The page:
Assessments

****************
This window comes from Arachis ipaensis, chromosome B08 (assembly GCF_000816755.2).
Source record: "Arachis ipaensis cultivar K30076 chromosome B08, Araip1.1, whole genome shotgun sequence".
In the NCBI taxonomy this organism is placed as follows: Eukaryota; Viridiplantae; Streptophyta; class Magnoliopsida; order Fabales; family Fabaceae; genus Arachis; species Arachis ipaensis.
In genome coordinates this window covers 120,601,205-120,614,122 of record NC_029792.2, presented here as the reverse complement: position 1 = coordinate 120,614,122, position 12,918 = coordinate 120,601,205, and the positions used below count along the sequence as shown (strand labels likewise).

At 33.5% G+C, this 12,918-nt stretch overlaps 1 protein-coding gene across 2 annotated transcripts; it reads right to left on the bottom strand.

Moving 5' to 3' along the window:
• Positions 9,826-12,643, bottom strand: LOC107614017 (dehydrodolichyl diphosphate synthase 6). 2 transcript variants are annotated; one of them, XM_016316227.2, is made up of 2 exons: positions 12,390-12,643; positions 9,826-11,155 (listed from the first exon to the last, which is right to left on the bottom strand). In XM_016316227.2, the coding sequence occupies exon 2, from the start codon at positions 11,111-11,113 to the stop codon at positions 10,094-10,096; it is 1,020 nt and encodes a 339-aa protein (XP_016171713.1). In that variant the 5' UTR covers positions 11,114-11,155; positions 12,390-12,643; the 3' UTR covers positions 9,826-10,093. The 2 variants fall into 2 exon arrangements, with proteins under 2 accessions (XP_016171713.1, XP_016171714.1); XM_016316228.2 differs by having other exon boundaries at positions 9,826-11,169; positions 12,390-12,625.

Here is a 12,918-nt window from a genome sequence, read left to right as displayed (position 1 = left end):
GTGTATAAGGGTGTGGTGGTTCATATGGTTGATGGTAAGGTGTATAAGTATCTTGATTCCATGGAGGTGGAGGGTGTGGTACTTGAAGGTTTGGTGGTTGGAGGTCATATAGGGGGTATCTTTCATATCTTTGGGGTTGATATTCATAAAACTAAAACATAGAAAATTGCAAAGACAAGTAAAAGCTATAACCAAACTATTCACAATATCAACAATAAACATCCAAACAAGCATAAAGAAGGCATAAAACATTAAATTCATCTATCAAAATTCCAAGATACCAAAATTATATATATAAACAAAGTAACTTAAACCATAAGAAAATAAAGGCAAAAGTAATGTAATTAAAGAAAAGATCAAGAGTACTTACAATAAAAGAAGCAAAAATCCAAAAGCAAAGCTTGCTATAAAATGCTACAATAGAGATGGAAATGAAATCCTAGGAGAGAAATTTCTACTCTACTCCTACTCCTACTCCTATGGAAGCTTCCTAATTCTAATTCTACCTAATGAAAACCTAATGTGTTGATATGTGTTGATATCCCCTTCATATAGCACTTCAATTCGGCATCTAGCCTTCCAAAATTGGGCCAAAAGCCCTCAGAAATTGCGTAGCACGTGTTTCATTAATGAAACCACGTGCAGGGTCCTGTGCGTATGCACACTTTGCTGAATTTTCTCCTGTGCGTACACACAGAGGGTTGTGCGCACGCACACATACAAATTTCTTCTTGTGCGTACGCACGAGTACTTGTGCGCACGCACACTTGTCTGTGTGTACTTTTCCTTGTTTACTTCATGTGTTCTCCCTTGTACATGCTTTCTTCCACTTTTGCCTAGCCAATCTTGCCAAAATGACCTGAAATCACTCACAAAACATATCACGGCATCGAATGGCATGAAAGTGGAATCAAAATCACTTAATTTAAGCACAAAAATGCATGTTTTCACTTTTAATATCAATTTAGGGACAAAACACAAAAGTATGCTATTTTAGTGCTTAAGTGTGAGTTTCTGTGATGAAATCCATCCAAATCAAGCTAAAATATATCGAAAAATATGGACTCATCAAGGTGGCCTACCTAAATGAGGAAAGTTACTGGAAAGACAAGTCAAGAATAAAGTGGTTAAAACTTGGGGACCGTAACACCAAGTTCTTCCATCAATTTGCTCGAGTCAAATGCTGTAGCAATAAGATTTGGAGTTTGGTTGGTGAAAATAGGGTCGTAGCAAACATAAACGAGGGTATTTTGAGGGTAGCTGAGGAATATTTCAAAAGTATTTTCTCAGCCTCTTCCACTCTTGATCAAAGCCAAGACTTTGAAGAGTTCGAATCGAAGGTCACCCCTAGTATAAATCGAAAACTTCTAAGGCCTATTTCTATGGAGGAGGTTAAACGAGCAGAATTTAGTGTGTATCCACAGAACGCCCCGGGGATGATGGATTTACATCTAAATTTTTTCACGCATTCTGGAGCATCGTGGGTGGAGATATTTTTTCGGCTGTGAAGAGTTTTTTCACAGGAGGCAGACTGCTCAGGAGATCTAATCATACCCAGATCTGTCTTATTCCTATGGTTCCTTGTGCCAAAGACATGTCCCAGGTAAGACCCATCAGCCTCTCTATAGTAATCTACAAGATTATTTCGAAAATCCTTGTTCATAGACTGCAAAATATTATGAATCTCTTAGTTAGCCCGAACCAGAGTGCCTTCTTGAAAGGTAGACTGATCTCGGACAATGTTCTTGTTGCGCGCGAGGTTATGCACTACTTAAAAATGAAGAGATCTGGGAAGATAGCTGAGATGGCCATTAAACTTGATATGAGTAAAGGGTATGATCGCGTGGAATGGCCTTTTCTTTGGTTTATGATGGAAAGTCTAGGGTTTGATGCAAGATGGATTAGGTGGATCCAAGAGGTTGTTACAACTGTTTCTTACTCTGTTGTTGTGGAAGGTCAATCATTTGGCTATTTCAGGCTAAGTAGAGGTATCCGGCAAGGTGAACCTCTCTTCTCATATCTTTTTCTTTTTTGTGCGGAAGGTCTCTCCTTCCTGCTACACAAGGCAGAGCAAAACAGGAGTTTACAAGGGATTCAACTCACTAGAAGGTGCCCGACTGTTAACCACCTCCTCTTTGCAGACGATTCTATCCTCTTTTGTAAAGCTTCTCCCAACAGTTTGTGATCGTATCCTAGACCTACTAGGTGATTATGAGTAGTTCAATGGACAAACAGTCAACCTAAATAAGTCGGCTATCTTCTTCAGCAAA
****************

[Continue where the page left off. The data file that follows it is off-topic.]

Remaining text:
Patient assessments: Most of the quantitative variables are assessed by research staff over the telephone at Baseline, and Months 6 and 12, except that sociodemographic characteristics are assessed at Baseline only, user satisfaction is assessed at Month 12 only, and health care utilization is assessed at Month 12 using both patient self-report and clinical sites’ administrative databases. We are using the well-validated PHQ-9 [33,34] to assess depressive symptoms (primary outcome) and the presence of Major Depressive Episode and/or Dysthymic Disorder. Functional status is being measured with the Sheehan Disability Scale [35-37] and the Medical Outcomes Study Short Form 12 (SF-12) [38]. We assess antidepressant adherence with the Brief Medication Questionnaire (BMQ) [39], which is highly sensitive to repeat and sporadic non adherence as detected by electronic monitoring [40]. Self-reported health services utilization is measured with standard items covering medication use, outpatient visits, inpatient stays, and emergency department visits. We measure depression self-management using the validated Recovery Assessment Scale [41], items from a trial of telephone psychotherapy for depression [42], and the seven-item Task-Oriented portion [43] of the Coping Inventory for Stressful Situations [44]. As noted above, social support is measured with the well-validated Norbeck Social Support Questionnaire [32]. We assess the frequency and content of CP contacts over the past two months, perceived caregiving stress, affective response to CP [45]. Satisfaction with the intervention and depression care is assessed with the validated Client Satisfaction Questionnaire [46]. Medical comorbidity is being measured using a checklist of common chronic conditions, and difficulties in comprehending medical information is being measured by an abbreviated form of the Test of Functional Health Literacy [47].